In my kitchen there are new refrigerator magnets.

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Baki’s much-awaited return home came on August 5, and it was a noisy reunion indeed. Kaya was delighted to see him, and Baki gave him and us big hugs and we all couldn’t stop talking about how much we missed one another. It is certainly a lot noisier with him around, but I wouldn’t have it any other way.

He was pretty busy at day camp, and had cousins to visit on the weekends, but he and my mom did manage to fit in a few museum visits (Baki is really into museums lately). He got me these beautiful magnets at the gift shop of the Metropolitan Museum of Art, where he was most impressed by the Arms and Armory exhibit. What good taste he has!

In my kitchen there are Jordan Almonds.

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There almost weren’t any almonds, but my mother-in-law protested. “I told her, it wouldn’t be a wedding without the almonds!” she said as we sat in her living room the day after the weddings. The almonds had been duly ordered, and the wedding was beautiful. Ali’s niece Zulal got married last month and we went up to Istanbul to attend (the boys, my mother and myself, that is — Ali stayed behind to mind the garden).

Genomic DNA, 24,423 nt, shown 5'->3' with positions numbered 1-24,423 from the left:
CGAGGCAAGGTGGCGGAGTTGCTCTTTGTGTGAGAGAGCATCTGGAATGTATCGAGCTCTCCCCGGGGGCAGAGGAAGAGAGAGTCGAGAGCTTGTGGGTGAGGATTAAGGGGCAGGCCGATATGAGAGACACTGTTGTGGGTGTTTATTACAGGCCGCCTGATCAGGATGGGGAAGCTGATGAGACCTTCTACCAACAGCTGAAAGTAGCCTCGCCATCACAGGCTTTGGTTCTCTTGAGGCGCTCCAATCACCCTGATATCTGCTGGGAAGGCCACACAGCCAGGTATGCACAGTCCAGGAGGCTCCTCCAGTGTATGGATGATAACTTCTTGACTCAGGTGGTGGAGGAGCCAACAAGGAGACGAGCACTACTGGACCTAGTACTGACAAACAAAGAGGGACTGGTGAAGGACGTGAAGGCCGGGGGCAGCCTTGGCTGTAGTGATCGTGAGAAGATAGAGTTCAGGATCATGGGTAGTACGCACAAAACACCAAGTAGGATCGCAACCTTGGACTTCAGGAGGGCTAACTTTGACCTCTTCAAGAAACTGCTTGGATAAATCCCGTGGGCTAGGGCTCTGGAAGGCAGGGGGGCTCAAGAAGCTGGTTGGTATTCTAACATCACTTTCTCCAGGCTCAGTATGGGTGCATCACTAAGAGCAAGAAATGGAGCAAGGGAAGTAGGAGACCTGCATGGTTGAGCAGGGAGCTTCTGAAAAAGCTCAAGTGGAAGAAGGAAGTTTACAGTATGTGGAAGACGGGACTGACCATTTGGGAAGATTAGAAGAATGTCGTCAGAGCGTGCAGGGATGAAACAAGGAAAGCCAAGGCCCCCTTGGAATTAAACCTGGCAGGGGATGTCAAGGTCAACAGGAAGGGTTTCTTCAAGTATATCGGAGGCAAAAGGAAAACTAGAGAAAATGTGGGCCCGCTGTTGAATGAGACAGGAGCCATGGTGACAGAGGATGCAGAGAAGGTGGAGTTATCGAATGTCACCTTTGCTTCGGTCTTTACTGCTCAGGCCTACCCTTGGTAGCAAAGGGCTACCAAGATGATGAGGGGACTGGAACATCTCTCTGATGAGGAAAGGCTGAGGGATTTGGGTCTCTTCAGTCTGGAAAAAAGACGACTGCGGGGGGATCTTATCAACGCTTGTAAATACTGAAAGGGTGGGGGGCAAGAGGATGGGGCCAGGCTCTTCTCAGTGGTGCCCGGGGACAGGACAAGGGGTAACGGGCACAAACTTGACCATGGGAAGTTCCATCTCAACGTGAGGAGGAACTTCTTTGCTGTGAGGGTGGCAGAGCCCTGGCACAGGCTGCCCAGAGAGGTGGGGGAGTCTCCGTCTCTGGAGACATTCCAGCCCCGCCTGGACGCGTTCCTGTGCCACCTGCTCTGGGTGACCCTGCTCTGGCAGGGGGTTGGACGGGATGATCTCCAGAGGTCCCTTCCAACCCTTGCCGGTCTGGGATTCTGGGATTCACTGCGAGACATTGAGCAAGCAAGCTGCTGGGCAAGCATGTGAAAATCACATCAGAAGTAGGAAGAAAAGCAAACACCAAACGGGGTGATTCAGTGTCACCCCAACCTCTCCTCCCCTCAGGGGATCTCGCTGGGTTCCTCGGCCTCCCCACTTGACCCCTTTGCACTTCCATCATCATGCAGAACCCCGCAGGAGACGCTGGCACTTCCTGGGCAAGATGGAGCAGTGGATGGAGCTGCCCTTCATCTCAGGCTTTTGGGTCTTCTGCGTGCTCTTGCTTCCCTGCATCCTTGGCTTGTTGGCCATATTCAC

Zulal is Baki’s favorite cousin.Image

The wedding was in a beautiful old mansion on the Bosphorous. We were out in the garden, overlooking the water, with a lovely, sometimes very lively breeze keeping things cool. After the wedding ceremony, we all headed up to a large terrace with tables around a dance floor. I kept looking for where Zulal and Serhad were going to sit, but there didn’t seem to be any seats empty for them. That’s because they never sat down! They danced the first dance while we ate appetizers, made the rounds to every table, and then spent the rest of the night dancing — they even cut the cake on the dance floor! Once he had eaten his wedding cake, Baki hit the dance floor too and was a complete party animal. We dragged him home at 1 a.m., just as the after party was getting underway.